Paint Colors for Cabin Exteriors

Are you struggling with selecting the right colors to paint your cabin, rustic mountain lodge or ski chalet?

As you may know, I am an interior designer.  And yet, a number of years ago, I was contacted by a stranger who had somehow heard about me, asking me if I would be willing to recommend exterior paint colors for a condo development in Tahoe.  Although this was not my specialty at all, I agreed to do it.  Since then, I have done dozens of exterior paint consults on mountain houses, large, small, old and new. People seem so genuinely stumped about what to paint their cabins that I generally agree to help out.




I think that in general, many people, especially second home owners, feel uncomfortable about what colors to select for their mountain home, whereas, they might have little problem finding an easy solution for their suburban or city home.

Of course, color preferences are regional anyway.  Certain colors just look better in certain environments or on particular styles of houses.  You wouldn't paint a mountain house in peach or terracotta, and yet, those colors look wonderful in Southern France or Southern California.  And while an ocean cottage in New England looks great with white paint and black shutters, a scheme like that just lies flat in the mountains.

Adorable in the suburbs, but not in the mountains!
Nowadays, in Tahoe, new houses use mostly transparent stains, not paint, and the stains look wonderful as they let the natural wood grains show.  Unfortunately, if you've got an older cabin, however, stain is not an option because once paint has been used, it can only be covered over with another paint.

So, let's talk about paint color for older cabins.

Grays, Greens and Browns Predominate in the Woods
In the mountains, cabins pop in earthy woodsy tones.  Rich shades of browns, greens and grays look smart and right here.  And, of course, you do see these tones everywhere reflected in the woods, the soil, the pines, the boulders and the bark.

Reds and Golds are Beautiful, Too!
I also like to see certain earthy gold tones and yellows on mountain homes as well as reds, used as accent colors.  You do see these colors up here in summer grasses or wild flowers in our mountain meadows.  And in the autumn, these colors are everywhere.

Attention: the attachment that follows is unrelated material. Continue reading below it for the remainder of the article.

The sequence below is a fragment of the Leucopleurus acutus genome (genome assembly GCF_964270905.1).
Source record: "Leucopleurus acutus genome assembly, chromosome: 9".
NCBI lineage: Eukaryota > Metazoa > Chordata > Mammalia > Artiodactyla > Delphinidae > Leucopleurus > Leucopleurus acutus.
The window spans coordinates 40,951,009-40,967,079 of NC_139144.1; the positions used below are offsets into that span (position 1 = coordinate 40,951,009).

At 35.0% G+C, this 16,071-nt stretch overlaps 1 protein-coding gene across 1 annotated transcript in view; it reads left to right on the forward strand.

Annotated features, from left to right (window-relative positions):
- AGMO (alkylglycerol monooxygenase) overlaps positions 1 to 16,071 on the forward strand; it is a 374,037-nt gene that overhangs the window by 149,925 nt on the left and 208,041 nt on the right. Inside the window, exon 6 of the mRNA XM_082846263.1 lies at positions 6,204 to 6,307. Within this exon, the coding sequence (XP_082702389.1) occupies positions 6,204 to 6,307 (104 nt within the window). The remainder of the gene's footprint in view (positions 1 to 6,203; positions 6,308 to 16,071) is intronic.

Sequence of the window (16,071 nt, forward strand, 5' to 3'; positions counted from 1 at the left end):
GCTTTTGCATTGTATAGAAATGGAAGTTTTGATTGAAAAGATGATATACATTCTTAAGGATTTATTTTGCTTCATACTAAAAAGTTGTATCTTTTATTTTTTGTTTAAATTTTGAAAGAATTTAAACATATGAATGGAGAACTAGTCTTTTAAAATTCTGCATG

I do like gray paint here, but too often I see pale gray paint with white trim.  That's just plain boring and it can turn an interesting house into something unremarkable.  Even worse, people often select a cool gray, whereas a warmer, muddier gray tone works better here.   The house below, uses a nice strong gray, however, and importantly, has popped the gray with lots of rusty red.


Here, the grey is rich and muddy.  Also, the red is repeated in several places with red windows, red front door and a fabulous rusty red corrugated roof.  Not only that, take a close look at the chimney on the left side of the house, and you'll see a lot of red and gray toned rocks.  One of the secrets to making any color combination work is repetition.  Repeat almost anything enough times and it starts to make sense in the brain.  And, did you spot it?  There is one more fabulous red in this photo, the red cotoneaster shrub in the garden.  I wish they'd planted more of these!

There are two additional colors in the house above that make everything come together so well.  One is black.  Even though there is very little of it, the black iron square rivets and strappings on the entry supports give this house punctuation and personality.  If these were painted almost any other color, it just wouldn't be the same (although I could see them working in a deep earthy moss green, too.)

The second color is the bright yellow green you see in the shrubs and plantings.  Red and green are complimentary colors and using this bright green emphasizes all the wonderful red elements all the more.